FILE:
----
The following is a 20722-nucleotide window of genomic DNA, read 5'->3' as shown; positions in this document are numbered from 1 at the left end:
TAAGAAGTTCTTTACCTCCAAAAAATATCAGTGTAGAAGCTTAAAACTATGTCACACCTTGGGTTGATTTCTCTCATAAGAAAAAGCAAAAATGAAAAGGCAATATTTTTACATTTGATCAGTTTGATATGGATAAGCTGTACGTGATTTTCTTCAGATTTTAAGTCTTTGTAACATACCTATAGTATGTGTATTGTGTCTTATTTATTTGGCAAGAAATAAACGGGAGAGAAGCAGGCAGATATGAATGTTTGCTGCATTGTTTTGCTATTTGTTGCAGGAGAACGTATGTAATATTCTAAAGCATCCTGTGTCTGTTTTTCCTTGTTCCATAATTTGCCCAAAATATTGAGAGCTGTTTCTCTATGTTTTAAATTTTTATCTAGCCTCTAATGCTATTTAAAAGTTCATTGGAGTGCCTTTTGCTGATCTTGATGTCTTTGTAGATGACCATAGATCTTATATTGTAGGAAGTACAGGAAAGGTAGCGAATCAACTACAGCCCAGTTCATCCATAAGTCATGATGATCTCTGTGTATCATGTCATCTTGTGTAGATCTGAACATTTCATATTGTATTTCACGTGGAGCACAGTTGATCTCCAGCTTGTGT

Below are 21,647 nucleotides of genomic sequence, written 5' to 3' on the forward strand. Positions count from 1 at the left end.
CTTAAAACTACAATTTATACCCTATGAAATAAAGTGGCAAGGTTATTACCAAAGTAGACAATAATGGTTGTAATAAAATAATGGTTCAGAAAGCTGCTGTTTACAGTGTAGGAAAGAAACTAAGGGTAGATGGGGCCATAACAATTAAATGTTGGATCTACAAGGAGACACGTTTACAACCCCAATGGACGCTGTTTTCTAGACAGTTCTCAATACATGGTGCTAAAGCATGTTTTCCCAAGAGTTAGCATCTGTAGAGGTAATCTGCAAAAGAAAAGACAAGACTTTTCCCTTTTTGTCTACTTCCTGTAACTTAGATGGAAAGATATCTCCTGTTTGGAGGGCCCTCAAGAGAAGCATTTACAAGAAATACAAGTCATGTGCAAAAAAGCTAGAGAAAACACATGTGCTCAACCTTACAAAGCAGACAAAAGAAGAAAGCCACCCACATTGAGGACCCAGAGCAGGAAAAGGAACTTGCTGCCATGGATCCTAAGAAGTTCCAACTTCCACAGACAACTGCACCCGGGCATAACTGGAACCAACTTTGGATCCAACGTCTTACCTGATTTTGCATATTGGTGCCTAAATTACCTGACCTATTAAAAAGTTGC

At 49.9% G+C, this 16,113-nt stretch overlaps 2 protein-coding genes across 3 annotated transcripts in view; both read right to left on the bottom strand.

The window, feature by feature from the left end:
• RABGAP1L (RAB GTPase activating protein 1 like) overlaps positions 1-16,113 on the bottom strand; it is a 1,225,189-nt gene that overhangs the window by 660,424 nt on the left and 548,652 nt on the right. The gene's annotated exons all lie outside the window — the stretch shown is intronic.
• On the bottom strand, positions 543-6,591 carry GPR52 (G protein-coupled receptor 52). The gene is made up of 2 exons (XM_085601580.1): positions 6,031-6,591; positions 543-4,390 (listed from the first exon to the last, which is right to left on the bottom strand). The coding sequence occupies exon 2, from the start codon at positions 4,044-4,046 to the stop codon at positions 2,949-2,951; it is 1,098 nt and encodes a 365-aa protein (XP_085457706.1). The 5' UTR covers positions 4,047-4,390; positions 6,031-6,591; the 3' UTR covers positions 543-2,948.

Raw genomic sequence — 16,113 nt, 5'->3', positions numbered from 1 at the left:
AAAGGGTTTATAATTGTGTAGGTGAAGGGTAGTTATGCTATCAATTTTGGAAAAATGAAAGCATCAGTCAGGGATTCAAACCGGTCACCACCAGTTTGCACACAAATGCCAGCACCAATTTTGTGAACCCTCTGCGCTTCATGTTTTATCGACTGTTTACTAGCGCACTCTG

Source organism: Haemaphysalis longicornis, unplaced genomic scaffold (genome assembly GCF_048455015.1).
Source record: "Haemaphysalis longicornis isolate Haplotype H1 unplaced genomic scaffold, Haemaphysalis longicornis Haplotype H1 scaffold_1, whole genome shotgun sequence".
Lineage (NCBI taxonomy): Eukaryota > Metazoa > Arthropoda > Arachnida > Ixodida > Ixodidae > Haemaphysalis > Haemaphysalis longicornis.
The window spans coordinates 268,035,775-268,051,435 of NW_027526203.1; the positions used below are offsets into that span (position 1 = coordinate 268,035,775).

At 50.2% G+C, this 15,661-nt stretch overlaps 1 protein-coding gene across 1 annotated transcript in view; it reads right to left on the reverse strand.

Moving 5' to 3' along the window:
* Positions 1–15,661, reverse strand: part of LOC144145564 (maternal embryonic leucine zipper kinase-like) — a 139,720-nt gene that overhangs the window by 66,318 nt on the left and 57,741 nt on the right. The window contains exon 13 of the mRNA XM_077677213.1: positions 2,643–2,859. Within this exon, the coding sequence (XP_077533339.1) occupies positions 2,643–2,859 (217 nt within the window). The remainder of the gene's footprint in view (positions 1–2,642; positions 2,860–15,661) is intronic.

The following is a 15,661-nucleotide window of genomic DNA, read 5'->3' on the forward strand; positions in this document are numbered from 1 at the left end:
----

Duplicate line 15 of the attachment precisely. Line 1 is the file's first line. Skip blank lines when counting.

At 50.2% G+C, this 15,661-nt stretch overlaps 1 protein-coding gene across 1 annotated transcript in view; it reads right to left on the reverse strand.